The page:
Have they been victims of crime? Do they have a good job?
He goes after the president for what he hasn't been done during his time in office, listing the chronic power shortages, the alarming increase in violent crime that everyone here is talking about, the rising inflation rate and the scarcity in some places of even basic consumer goods such as milk and sugar.
"Why, after all these years of an oil bonanza has there been no significant progress in this state?" he asked at a rally recently in the heart of the country's oil-producing region.
Here in Caracas, the almost constant traffic gridlock points to what Capriles calls the serious lack of investment in the country's infrastructure. And critics say the same thing about Venezuela's golden goose — the nationalized oil industry.
Instead of re-investing its profits and modernizing, the government has tripled the amount of money it diverts from industry for its other projects, from $16.5 billion in 2004 to $58.6 billion last year.
But many ordinary Venezuelans are starting to ask what's in it for them.
The president never refers to his rival by his name, calling him instead everything from a boot licker to bourgeois.
"You have to remember where he comes from" Chavez told a recent rally. "The bourgeoisie candidate was born to a golden crib and he was raised within those homes of the bourgeoisie.
"He never wanted for anything, he has no clue how to struggle in a neighbourhood and raise children, a family. He doesn't know how to struggle for the country. He doesn't know, the poor thing."
Capriles, indeed, has never been married. Though he says he's getting plenty of proposals during this campaign. But he probably does know something about struggle.
Two great grandparents died in the Treblinka concentration camp and his grandparents on his mother's side fled Poland and arrived in Venezuela with one suitcase, setting up a cinema that turned into a profitable family business.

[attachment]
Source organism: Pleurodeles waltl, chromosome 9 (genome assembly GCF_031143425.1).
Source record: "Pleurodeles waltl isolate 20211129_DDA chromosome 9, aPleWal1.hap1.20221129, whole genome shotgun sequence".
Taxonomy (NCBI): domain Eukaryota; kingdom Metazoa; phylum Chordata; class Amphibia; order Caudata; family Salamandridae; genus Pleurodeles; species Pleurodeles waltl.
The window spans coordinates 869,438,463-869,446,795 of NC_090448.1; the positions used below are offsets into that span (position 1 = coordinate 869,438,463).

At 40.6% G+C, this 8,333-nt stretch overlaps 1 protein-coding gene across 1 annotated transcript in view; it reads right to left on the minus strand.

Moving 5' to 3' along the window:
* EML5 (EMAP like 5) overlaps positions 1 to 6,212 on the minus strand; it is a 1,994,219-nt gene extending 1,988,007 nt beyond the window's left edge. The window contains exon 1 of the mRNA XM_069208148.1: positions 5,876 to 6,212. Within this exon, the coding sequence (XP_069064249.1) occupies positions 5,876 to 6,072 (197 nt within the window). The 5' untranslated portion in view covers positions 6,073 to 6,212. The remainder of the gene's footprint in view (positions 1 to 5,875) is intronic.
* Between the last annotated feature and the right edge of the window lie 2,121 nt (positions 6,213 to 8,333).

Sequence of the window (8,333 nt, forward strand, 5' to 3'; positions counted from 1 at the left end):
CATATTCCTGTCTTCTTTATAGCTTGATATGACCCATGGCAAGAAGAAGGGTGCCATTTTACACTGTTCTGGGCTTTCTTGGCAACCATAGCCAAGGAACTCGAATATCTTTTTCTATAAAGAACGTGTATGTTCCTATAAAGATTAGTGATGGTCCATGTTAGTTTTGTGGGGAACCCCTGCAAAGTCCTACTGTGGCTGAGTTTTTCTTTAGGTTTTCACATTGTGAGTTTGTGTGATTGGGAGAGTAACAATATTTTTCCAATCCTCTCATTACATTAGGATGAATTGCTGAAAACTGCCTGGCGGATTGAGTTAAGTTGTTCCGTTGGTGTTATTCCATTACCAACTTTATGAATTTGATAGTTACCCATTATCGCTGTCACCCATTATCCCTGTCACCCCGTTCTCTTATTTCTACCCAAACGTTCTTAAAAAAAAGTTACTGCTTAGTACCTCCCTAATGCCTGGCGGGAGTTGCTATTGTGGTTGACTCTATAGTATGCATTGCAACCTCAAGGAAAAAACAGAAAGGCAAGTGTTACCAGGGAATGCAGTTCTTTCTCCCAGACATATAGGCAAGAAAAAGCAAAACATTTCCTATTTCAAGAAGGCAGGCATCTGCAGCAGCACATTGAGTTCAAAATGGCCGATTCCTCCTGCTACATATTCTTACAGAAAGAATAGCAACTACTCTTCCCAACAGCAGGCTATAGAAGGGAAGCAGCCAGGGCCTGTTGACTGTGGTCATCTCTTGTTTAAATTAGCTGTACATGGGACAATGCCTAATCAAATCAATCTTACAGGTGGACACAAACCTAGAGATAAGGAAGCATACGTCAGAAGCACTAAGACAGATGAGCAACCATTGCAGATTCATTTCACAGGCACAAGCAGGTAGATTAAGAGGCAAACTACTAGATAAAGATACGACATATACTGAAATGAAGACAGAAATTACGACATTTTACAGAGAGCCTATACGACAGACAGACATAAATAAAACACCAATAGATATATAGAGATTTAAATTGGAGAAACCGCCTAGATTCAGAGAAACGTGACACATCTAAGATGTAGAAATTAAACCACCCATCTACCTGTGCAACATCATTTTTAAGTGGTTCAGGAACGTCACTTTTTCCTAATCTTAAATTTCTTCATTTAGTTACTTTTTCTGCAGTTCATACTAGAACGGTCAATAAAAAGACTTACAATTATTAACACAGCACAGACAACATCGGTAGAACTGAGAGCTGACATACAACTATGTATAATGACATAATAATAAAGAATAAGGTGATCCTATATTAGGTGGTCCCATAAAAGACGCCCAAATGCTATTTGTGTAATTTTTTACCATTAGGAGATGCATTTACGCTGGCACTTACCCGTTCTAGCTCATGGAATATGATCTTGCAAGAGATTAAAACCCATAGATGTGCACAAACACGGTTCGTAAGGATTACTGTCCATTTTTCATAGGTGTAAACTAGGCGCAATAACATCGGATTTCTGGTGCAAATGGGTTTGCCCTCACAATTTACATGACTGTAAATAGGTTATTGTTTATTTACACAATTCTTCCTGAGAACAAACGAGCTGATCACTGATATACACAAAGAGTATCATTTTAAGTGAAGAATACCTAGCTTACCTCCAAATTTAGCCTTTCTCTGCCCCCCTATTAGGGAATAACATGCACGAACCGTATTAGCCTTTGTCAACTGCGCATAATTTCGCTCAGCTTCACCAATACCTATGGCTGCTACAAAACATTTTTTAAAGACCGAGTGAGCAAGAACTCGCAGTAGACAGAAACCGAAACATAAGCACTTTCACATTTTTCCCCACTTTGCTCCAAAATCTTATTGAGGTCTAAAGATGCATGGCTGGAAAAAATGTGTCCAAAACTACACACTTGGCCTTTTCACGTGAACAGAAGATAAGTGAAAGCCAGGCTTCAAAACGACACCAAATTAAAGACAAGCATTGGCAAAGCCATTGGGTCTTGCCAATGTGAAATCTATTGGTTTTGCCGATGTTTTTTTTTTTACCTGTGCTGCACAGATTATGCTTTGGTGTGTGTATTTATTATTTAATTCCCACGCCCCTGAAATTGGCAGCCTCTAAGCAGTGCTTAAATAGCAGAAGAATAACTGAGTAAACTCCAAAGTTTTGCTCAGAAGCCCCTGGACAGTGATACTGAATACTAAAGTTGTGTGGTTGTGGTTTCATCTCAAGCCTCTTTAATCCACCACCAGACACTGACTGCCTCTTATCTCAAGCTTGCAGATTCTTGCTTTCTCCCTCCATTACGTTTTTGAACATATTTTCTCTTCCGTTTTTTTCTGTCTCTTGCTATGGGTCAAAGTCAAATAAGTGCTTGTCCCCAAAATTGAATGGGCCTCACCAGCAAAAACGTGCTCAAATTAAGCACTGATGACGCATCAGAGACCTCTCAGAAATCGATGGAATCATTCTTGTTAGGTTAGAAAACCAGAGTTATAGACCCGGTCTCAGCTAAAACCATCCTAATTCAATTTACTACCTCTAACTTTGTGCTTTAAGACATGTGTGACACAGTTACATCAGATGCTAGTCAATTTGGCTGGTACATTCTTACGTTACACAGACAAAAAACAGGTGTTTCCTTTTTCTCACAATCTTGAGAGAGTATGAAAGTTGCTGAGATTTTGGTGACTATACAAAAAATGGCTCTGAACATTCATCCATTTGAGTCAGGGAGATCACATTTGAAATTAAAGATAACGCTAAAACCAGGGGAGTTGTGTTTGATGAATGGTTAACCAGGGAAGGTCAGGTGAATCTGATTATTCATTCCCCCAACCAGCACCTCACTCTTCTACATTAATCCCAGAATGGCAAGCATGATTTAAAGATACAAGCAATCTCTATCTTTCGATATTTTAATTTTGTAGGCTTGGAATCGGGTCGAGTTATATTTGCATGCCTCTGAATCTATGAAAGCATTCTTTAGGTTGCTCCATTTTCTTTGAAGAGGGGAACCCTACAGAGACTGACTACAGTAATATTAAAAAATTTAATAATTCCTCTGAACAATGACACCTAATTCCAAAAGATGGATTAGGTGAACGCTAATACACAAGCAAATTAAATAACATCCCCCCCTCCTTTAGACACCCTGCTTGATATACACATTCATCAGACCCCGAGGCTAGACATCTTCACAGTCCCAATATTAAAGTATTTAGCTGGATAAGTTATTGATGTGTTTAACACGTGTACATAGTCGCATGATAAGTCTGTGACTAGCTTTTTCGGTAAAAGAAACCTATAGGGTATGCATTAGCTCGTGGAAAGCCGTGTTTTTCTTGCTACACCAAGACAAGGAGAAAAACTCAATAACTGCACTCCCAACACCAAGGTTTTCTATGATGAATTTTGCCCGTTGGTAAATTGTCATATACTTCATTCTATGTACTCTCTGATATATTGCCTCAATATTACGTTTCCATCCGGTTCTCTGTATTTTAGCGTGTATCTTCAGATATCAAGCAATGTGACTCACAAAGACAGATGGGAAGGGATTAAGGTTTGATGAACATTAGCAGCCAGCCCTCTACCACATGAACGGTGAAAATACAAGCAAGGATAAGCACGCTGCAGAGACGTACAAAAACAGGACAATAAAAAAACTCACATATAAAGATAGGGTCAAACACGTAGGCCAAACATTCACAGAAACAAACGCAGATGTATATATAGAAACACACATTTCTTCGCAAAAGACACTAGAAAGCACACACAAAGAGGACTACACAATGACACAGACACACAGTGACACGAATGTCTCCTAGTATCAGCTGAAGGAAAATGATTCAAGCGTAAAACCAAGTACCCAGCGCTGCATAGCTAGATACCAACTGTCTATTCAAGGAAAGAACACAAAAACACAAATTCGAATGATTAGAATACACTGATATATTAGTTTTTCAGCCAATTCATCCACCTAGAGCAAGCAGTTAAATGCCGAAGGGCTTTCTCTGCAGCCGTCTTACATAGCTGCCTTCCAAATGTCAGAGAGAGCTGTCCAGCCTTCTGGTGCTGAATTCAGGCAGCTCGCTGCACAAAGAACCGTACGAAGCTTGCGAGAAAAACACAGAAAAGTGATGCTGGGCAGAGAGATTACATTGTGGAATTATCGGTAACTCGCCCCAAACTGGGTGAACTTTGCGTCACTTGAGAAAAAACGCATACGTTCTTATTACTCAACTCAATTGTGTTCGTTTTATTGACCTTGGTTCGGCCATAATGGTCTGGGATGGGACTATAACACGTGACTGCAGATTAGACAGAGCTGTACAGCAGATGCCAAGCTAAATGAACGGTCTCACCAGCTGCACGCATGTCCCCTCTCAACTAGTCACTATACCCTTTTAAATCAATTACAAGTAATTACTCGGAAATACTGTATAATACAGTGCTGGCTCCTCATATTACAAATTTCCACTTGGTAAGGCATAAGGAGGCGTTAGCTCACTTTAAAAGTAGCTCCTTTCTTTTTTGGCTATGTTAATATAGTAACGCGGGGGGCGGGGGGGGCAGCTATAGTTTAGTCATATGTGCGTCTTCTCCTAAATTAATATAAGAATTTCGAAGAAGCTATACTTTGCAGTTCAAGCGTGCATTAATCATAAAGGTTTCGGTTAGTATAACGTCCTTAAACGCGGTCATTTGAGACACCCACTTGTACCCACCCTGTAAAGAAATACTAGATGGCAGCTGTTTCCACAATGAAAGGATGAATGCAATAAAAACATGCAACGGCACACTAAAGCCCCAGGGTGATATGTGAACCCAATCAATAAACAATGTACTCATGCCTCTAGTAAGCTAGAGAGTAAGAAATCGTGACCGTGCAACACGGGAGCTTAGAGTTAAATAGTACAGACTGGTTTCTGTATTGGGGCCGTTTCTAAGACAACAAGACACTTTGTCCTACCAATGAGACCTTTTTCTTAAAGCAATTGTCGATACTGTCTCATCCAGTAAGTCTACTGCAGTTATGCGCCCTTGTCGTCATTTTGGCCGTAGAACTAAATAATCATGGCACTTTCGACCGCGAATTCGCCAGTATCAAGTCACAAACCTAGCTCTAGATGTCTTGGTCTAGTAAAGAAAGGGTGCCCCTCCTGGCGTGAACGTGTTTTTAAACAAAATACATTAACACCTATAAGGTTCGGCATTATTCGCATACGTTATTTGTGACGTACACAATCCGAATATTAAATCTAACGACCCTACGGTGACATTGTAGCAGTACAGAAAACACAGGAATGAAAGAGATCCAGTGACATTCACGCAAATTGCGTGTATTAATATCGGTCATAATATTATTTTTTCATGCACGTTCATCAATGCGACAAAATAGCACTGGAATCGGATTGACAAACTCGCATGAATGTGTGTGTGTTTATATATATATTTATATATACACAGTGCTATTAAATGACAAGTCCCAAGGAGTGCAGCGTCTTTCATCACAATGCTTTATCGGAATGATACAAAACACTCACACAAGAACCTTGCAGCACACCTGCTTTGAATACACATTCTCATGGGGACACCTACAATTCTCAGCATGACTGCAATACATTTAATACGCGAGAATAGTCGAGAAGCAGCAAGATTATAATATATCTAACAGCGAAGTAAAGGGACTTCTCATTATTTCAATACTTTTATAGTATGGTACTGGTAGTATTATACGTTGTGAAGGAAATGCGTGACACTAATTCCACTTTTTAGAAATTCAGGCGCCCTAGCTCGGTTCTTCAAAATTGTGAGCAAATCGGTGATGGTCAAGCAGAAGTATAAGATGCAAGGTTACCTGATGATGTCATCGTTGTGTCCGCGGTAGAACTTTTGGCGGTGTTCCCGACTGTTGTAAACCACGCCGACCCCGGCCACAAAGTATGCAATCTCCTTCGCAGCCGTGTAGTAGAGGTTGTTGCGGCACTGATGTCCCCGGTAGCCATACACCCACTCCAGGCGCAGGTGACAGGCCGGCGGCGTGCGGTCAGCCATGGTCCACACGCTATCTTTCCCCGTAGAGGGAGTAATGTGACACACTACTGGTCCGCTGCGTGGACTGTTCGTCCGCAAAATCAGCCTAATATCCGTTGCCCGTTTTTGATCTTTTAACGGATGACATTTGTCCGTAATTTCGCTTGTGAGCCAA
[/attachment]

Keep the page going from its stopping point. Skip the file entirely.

Despite his Jewish roots, Capriles is a devout Catholic who wears a rosary.
He loves running, drinks Red Bull to maintain his campaign pace and calls himself a "progressive," a centre-left politician who would run the country along the lines of Brazilian-style socialism. In other words, helping the poor but welcoming private investment.
Chavez's party labels him a secret neo-liberal who will kill all the social programs if he wins. Their handout asks: "Do you want to lose everything we've won?"
The polls here have been all over the place and many people say they are not that reliable in any event. But the electoral tension these last days is palpable.
One man, who's voting for Capriles says he can't give me his name because he works for the government. "I'm a public servant, I have to wear a red (Chavez) shirt but many public servants aren't for Chavez."
He also said that while he had been forced in the past to attend Chavez rallies, that hasn't happened in recent years – until just this week.
His boss ordered him and everyone else on staff to show up for the president's final campaign rally Thursday in Caracas, in order to fill the streets.
Does this mean Chavez is worried? Judging by his newest campaign message this week, maybe. He's promising to be "a better president" if he's re-elected.